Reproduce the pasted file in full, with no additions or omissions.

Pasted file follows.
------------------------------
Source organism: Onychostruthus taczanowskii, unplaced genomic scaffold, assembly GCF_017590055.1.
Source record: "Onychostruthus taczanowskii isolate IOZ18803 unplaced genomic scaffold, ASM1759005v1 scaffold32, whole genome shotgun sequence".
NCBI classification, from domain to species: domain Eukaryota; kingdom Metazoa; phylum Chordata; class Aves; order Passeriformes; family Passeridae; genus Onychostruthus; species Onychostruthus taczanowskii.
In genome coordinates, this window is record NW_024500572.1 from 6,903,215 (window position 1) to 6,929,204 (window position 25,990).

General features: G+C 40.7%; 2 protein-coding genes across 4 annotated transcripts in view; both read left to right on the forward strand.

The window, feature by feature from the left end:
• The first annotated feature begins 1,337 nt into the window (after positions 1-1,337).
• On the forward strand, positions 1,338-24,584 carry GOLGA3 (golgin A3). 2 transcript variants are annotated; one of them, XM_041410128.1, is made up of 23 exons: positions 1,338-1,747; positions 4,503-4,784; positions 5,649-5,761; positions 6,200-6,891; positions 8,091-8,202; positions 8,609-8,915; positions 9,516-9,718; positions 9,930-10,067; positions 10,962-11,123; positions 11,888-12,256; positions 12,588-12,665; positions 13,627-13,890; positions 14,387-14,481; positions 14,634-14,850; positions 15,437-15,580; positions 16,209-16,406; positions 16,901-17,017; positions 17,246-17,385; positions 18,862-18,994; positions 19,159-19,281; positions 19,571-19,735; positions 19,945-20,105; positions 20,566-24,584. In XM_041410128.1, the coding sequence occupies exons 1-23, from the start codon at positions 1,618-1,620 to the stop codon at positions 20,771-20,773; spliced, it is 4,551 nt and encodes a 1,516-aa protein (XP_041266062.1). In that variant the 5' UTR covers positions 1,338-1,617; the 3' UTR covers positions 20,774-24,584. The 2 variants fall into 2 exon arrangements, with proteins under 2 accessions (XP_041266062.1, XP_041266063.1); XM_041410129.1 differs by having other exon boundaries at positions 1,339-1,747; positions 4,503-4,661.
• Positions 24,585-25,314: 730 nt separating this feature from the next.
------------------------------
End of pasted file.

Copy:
Source organism: Onychostruthus taczanowskii, unplaced genomic scaffold, assembly GCF_017590055.1.
Source record: "Onychostruthus taczanowskii isolate IOZ18803 unplaced genomic scaffold, ASM1759005v1 scaffold32, whole genome shotgun sequence".
NCBI classification, from domain to species: domain Eukaryota; kingdom Metazoa; phylum Chordata; class Aves; order Passeriformes; family Passeridae; genus Onychostruthus; species Onychostruthus taczanowskii.
In genome coordinates, this window is record NW_024500572.1 from 6,903,215 (window position 1) to 6,929,204 (window position 25,990).

General features: G+C 40.7%; 2 protein-coding genes across 4 annotated transcripts in view; both read left to right on the forward strand.

The window, feature by feature from the left end:
• The first annotated feature begins 1,337 nt into the window (after positions 1-1,337).
• On the forward strand, positions 1,338-24,584 carry GOLGA3 (golgin A3). 2 transcript variants are annotated; one of them, XM_041410128.1, is made up of 23 exons: positions 1,338-1,747; positions 4,503-4,784; positions 5,649-5,761; positions 6,200-6,891; positions 8,091-8,202; positions 8,609-8,915; positions 9,516-9,718; positions 9,930-10,067; positions 10,962-11,123; positions 11,888-12,256; positions 12,588-12,665; positions 13,627-13,890; positions 14,387-14,481; positions 14,634-14,850; positions 15,437-15,580; positions 16,209-16,406; positions 16,901-17,017; positions 17,246-17,385; positions 18,862-18,994; positions 19,159-19,281; positions 19,571-19,735; positions 19,945-20,105; positions 20,566-24,584. In XM_041410128.1, the coding sequence occupies exons 1-23, from the start codon at positions 1,618-1,620 to the stop codon at positions 20,771-20,773; spliced, it is 4,551 nt and encodes a 1,516-aa protein (XP_041266062.1). In that variant the 5' UTR covers positions 1,338-1,617; the 3' UTR covers positions 20,774-24,584. The 2 variants fall into 2 exon arrangements, with proteins under 2 accessions (XP_041266062.1, XP_041266063.1); XM_041410129.1 differs by having other exon boundaries at positions 1,339-1,747; positions 4,503-4,661.
• Positions 24,585-25,314: 730 nt separating this feature from the next.